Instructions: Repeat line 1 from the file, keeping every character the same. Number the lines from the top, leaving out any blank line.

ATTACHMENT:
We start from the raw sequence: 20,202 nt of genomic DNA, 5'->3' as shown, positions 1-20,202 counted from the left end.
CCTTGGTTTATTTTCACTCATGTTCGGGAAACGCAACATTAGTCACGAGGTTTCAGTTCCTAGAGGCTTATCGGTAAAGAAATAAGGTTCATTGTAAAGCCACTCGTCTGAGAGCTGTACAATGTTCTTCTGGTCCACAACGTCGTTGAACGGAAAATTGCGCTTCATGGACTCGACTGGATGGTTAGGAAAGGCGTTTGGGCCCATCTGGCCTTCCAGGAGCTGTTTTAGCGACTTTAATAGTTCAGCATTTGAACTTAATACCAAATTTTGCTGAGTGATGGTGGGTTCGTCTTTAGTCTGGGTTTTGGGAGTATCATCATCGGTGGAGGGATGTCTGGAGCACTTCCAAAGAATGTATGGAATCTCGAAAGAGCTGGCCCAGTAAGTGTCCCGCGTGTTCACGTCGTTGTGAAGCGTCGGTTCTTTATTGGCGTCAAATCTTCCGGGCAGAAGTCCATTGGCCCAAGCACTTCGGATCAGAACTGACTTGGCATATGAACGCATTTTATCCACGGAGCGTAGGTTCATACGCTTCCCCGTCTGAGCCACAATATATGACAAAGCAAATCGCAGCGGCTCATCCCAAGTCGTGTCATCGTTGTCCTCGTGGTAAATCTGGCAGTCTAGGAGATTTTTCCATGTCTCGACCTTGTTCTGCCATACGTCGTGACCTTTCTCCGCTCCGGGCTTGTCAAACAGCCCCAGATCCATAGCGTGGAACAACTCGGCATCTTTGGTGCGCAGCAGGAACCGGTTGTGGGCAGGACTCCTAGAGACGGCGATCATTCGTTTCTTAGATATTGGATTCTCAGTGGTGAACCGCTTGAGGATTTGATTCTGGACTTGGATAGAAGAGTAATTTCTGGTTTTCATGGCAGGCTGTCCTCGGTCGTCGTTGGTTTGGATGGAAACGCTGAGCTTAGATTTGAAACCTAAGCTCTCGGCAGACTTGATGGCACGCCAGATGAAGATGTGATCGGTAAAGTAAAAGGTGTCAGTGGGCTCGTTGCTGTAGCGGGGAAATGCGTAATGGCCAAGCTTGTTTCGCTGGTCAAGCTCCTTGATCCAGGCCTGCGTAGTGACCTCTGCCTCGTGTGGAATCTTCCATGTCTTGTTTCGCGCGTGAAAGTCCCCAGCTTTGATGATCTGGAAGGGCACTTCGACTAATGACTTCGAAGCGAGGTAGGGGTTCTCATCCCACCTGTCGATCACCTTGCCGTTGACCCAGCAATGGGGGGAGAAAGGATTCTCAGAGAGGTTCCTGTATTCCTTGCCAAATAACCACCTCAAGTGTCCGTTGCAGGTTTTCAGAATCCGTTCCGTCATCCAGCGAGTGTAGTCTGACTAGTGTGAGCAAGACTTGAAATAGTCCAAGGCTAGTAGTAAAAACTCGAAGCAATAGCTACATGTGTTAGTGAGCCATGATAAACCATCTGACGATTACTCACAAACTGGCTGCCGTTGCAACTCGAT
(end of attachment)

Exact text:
We start from the raw sequence: 20,202 nt of genomic DNA, 5'->3' as shown, positions 1-20,202 counted from the left end.